The gose was less lactic but saltier than Oregon versions--a nice alternative and it seemed pretty authentic (sour mash, no lacto). The smoked dunkel was strange--hand crab apple smoked malt was sharp but clean (no meaty flavors) and melded nicely with the surprising phenols from the weizen yeast. The IPA was vibrantly bitter but one-dimensional, while the double IPA was multilayered and accomplished. (Van Havig would have liked the aroma, which was identical to tinned pineapple.) The huge winner was the oatmeal stout, with 30% oats in the grist. It was served on nitro and the head was mousse-like. And not in the sense that it evoked mousse--it was seriously thick and full of substance. It had a bit of roast and slightly vinous quality. Amazing beer.
So, to recap: two IPAs, two experimental beers, a blonde for the beginners, and a stout. Tres West Coast. (In another national trend, they release an imperial stout in bottles in March called Kate the Great and it produces a scrum before selling out in minutes. The brewer here, Tod Mott, seems to favor stouts.)
Well, fair enough. I suspected I'd just stumbled on one of those rare, exceptional breweries, and they had the qualities that mark all great breweries: broad interests, clever insights, and fun, experimental beer. But then we traveled on to Bethel, Maine, where the local is Sunday River Brewpub. It's located just down the hill from a ski resort and gets lots of business in the early afternoons, as ski bums come in to whet their whistles. A far more common type of pub, it features a regular line-up with just a few rotating specialties, and these seem to recur.
The regular beers include the flagship and my fave, a nicely-balanced, spicy IPA. I nodded sagely--a classic New England IPA. Except they also have a "NW-style" pale and a double IPA. (Also an alt and a porter--and my in-laws all drank the porter, which illustrates what I knew, that they are good and wholesome people.) The pale wasn't great--it was a bit worty and the hops were overstressed and weedy. The DIPA was a monster, though--10%, and hopped such that it would take no crap from anything brewed out here. So, to recap: three hoppy beers, an alt, and a porter. Again, Oregonians, see anything familiar?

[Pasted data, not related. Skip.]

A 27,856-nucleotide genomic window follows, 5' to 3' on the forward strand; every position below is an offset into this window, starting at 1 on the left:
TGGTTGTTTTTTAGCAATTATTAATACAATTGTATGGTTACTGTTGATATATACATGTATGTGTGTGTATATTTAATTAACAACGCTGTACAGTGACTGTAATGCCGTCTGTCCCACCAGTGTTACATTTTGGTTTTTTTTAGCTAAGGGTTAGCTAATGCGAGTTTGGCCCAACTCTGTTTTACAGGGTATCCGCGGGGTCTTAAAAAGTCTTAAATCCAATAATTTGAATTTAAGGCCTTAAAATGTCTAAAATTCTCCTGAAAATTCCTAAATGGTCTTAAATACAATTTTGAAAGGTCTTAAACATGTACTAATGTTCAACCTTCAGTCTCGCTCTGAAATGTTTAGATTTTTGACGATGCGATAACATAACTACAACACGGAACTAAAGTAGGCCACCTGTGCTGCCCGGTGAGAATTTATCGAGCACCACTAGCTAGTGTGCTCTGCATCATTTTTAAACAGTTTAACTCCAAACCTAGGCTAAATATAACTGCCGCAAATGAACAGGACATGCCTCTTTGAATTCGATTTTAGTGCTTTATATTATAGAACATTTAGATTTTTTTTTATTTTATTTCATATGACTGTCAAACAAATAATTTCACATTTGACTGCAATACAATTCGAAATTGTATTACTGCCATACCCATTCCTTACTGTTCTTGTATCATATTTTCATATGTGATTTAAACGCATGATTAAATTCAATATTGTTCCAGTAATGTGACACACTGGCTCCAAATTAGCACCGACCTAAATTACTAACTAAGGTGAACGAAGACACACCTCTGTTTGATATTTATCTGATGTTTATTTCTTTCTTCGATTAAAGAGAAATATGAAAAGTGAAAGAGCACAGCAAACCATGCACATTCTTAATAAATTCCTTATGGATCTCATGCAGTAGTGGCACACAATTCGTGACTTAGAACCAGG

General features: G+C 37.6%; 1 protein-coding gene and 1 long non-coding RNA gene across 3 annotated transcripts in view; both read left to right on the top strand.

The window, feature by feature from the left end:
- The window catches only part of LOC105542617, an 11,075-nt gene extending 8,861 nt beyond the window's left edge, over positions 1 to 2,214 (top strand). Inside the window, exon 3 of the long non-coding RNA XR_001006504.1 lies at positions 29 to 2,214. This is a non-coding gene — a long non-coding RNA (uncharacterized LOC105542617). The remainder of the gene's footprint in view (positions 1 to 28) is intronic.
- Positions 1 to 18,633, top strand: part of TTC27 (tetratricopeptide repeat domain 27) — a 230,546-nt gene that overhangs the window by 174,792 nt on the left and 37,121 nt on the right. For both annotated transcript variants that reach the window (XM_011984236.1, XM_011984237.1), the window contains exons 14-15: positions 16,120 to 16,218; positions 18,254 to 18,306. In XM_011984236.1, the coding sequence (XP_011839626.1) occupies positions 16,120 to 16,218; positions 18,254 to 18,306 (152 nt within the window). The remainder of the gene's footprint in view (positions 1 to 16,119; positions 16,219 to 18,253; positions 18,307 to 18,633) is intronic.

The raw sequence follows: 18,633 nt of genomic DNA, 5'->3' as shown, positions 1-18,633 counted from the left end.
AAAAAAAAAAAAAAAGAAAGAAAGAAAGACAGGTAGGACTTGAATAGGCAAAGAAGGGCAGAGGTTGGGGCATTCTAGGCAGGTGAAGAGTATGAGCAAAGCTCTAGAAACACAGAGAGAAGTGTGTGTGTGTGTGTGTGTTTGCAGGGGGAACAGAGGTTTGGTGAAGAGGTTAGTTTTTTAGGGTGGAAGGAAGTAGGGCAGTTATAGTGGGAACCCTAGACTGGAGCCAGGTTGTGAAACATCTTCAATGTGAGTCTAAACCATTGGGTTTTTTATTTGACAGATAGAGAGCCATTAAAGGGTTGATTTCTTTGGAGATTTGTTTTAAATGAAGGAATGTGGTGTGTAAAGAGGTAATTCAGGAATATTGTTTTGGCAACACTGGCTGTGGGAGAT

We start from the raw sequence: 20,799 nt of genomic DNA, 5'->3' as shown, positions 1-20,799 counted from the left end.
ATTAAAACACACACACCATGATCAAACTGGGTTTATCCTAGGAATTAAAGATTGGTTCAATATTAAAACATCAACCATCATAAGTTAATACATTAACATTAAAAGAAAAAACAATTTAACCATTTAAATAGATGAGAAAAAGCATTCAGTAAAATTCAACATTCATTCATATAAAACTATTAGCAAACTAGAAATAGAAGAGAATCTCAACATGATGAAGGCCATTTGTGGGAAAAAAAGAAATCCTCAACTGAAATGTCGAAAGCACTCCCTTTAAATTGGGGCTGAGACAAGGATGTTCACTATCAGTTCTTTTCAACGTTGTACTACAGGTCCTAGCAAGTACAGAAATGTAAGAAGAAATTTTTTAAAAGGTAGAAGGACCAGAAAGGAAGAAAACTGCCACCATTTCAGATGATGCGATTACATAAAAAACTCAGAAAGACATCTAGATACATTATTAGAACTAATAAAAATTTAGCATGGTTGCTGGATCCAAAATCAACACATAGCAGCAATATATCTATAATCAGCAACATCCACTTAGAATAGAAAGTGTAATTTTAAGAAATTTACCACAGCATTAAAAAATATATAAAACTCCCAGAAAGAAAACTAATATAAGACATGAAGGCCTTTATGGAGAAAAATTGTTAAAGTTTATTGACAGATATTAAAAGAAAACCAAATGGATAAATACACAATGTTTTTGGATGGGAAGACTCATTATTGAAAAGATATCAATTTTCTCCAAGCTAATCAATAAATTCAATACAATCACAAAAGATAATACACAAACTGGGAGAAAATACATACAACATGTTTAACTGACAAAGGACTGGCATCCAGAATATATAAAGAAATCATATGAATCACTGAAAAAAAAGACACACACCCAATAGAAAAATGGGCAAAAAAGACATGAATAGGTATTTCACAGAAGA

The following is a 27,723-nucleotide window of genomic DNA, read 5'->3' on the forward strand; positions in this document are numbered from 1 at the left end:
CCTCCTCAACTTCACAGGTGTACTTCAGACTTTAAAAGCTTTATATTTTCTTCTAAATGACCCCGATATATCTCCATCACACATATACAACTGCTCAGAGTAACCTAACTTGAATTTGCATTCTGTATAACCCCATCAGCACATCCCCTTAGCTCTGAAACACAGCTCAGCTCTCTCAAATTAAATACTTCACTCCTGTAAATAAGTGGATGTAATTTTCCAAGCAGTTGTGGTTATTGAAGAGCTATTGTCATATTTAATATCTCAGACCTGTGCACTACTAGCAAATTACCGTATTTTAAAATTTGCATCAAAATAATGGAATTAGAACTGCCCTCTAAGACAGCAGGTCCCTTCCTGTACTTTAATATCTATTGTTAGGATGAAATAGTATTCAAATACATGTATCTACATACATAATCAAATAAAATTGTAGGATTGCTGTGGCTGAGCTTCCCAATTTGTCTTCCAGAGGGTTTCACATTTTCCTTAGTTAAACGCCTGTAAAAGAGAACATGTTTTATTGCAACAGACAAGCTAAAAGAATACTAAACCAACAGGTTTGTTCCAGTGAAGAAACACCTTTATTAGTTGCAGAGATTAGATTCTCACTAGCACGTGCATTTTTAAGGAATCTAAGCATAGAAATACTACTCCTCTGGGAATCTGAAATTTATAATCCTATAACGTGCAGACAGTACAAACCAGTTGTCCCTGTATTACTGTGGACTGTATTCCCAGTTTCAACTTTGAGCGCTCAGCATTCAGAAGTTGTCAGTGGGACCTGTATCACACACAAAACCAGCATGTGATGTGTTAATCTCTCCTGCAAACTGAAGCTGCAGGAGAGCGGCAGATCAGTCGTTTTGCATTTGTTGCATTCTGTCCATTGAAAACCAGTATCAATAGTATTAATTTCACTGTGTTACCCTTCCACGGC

One should be cautious about making broad generalizations based on such scant info. But what the hell, let's be incautious. I was dumbstruck to find Portsmouth pouring a gose. This is among the most recent of the Portland trends, and here it is in New Hampshire, too. Imperial IPAs, once scorned and derided by brewers elsewhere, have become standards--even, obviously, in staid New England.
One of the things that had protected regions from outside influence was an insularity both among breweries, but also customers. But twenty years on, customers and breweries both encounter lots of cross-fertilization from other regions of the country. This is probably both a function of the maturation of consumer palates, but also reflects the desire of brewers to experiment. It may just be the way of things, but I lament it a little. Finding a gose is cool, but when you're really looking for, say a cask bitter brewed with Fuggles, it's a little disappointing not to find it. On the other hand, things change. Maybe these are just fads and customers will demand a return to the types of beers New England made when I first started visiting.
Either way, I plan to research the trend.